2011 McGah Family Cellars Cabernet Sauvignon Scarlett
California, Napa Valley, Rutherford

I tasted this 2011 McGah Cellars Cabernet during a blind tasting and loved it. The wine is pure, deep and dark but really fresh and silky as well, something I really enjoy about 2011 Cabs from Napa. When I unveiled the wine and got a look at the label, I liked it even more. The linework here is wonderful, the dark red strands adding all sorts of texture to the beautiful woman’s image. The vine leaves are tinged with gold, reflecting light and drawing me in. A beautiful label for a beautiful wine.

2012 Edmunds St. John Gamay Bone-Jolly Rose Witters Vineyard
California, Sierra Foothills, El Dorado County

I’m a huge fan of Edmunds St. John, so I knew I was getting something good when I snagged their rosé. It’s a bright and brisk pink with tons of minerals and ripping oceanic elements. Frankly, this is one of the best Cali roses I've had in a long time. And I am in love with the label. Dia de Los Muertos imagery has always intrigued me with its mix of bright colors and joyous skeletons, so much so that I got a Dia de Los Muertos-inspired tattoo last year. Here, the black old vines and circling birds add a loose frame to the skeleton vineyard jam session. And the Bone-Jolly moniker works perfectly for this El Dorado Gamay.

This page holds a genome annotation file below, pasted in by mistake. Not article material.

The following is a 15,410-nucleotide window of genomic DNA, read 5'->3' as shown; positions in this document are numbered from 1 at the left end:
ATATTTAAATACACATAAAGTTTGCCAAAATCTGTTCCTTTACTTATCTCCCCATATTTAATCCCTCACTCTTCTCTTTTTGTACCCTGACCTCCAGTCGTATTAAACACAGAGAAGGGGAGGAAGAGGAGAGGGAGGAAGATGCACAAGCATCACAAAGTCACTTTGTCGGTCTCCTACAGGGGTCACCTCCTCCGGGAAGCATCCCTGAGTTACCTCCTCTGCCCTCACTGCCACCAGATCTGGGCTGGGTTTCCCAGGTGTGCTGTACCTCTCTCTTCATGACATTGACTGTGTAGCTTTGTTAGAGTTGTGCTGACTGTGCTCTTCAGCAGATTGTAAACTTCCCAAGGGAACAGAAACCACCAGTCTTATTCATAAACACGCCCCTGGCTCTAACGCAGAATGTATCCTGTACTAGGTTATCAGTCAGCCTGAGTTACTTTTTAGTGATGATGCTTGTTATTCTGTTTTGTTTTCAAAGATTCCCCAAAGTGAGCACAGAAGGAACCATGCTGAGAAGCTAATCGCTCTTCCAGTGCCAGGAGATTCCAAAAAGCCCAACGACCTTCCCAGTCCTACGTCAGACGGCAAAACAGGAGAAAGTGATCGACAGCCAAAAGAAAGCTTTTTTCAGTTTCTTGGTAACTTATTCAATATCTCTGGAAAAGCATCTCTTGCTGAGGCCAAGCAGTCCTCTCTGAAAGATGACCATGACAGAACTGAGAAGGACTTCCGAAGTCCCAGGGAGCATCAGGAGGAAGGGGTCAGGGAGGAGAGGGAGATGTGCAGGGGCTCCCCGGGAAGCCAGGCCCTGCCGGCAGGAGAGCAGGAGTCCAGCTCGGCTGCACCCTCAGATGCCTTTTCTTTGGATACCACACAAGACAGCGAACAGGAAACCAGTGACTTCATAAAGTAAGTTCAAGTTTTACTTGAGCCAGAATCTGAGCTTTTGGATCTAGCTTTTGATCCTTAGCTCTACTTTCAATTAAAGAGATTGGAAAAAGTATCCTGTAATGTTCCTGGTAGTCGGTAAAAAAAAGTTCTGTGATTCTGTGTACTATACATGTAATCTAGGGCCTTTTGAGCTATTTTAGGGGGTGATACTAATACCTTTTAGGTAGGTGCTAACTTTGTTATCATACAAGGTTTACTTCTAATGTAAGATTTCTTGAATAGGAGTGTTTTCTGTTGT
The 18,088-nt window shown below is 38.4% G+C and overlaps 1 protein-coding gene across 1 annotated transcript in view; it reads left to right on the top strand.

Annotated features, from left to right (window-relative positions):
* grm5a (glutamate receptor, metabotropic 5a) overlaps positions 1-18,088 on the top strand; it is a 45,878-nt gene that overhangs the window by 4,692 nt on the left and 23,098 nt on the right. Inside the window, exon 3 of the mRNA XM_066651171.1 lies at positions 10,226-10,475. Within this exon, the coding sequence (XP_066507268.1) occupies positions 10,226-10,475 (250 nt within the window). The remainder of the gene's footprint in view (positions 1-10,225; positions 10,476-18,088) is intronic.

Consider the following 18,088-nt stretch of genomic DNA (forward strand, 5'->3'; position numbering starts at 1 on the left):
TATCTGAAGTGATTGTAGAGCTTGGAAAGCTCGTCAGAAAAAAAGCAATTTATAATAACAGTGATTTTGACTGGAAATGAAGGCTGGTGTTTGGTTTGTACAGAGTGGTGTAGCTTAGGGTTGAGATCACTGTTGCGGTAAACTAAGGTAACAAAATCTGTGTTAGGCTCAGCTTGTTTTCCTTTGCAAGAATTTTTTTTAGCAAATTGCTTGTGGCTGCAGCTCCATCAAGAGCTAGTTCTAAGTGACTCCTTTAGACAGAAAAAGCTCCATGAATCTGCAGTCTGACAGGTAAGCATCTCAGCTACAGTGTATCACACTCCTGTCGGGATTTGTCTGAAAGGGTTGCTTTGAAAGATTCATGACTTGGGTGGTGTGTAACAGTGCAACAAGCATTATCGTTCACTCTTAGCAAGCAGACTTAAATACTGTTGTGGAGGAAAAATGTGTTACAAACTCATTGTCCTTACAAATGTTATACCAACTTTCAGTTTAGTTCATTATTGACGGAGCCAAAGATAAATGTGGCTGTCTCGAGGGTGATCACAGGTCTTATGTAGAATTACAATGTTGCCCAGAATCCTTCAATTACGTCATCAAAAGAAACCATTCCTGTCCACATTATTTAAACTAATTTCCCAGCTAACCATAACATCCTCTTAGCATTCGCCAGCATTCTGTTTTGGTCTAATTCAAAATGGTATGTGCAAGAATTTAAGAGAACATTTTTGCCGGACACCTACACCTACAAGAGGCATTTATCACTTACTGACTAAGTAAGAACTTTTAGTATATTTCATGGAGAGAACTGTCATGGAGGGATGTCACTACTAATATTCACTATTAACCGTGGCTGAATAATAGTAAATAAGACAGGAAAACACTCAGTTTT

2013 Middleton Family Chardonnay Inconceivable
California, Central Coast, Santa Maria Valley

C’mon, a wine label featuring surfing, a breaching whale and avocados? As a surfer and lover of the California Coast, I love this